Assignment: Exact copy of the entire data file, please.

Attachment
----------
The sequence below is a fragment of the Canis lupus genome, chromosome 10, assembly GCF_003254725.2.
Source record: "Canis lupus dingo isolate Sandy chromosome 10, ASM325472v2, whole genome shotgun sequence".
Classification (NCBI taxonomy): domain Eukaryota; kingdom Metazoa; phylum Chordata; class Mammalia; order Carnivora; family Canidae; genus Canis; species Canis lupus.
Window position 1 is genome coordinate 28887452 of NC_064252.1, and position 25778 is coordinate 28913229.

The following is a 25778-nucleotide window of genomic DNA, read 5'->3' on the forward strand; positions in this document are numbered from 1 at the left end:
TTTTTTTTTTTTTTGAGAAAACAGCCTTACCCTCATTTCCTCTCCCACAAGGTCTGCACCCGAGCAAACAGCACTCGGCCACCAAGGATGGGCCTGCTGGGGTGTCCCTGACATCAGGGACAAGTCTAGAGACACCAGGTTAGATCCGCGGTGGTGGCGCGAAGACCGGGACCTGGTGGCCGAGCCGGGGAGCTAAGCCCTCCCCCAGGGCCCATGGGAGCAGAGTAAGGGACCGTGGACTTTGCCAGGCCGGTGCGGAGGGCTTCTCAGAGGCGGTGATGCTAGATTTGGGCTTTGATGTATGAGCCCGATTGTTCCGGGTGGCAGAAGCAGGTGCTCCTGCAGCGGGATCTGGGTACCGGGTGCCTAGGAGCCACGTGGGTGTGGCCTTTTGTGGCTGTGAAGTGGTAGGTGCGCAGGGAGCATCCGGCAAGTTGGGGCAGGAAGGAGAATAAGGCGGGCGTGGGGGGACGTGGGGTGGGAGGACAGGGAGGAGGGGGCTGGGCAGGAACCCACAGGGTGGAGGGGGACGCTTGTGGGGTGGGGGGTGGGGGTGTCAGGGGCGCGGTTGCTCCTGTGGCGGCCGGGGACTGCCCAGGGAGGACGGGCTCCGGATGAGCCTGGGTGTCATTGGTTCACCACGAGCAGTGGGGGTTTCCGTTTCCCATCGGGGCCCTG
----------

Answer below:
The sequence below is a fragment of the Canis lupus genome, chromosome 10, assembly GCF_003254725.2.
Source record: "Canis lupus dingo isolate Sandy chromosome 10, ASM325472v2, whole genome shotgun sequence".
Classification (NCBI taxonomy): domain Eukaryota; kingdom Metazoa; phylum Chordata; class Mammalia; order Carnivora; family Canidae; genus Canis; species Canis lupus.
Window position 1 is genome coordinate 28887452 of NC_064252.1, and position 25778 is coordinate 28913229.

The following is a 25778-nucleotide window of genomic DNA, read 5'->3' on the forward strand; positions in this document are numbered from 1 at the left end:
TTTTTTTTTTTTTTGAGAAAACAGCCTTACCCTCATTTCCTCTCCCACAAGGTCTGCACCCGAGCAAACAGCACTCGGCCACCAAGGATGGGCCTGCTGGGGTGTCCCTGACATCAGGGACAAGTCTAGAGACACCAGGTTAGATCCGCGGTGGTGGCGCGAAGACCGGGACCTGGTGGCCGAGCCGGGGAGCTAAGCCCTCCCCCAGGGCCCATGGGAGCAGAGTAAGGGACCGTGGACTTTGCCAGGCCGGTGCGGAGGGCTTCTCAGAGGCGGTGATGCTAGATTTGGGCTTTGATGTATGAGCCCGATTGTTCCGGGTGGCAGAAGCAGGTGCTCCTGCAGCGGGATCTGGGTACCGGGTGCCTAGGAGCCACGTGGGTGTGGCCTTTTGTGGCTGTGAAGTGGTAGGTGCGCAGGGAGCATCCGGCAAGTTGGGGCAGGAAGGAGAATAAGGCGGGCGTGGGGGGACGTGGGGTGGGAGGACAGGGAGGAGGGGGCTGGGCAGGAACCCACAGGGTGGAGGGGGACGCTTGTGGGGTGGGGGGTGGGGGTGTCAGGGGCGCGGTTGCTCCTGTGGCGGCCGGGGACTGCCCAGGGAGGACGGGCTCCGGATGAGCCTGGGTGTCATTGGTTCACCACGAGCAGTGGGGGTTTCCGTTTCCCATCGGGGCCCTG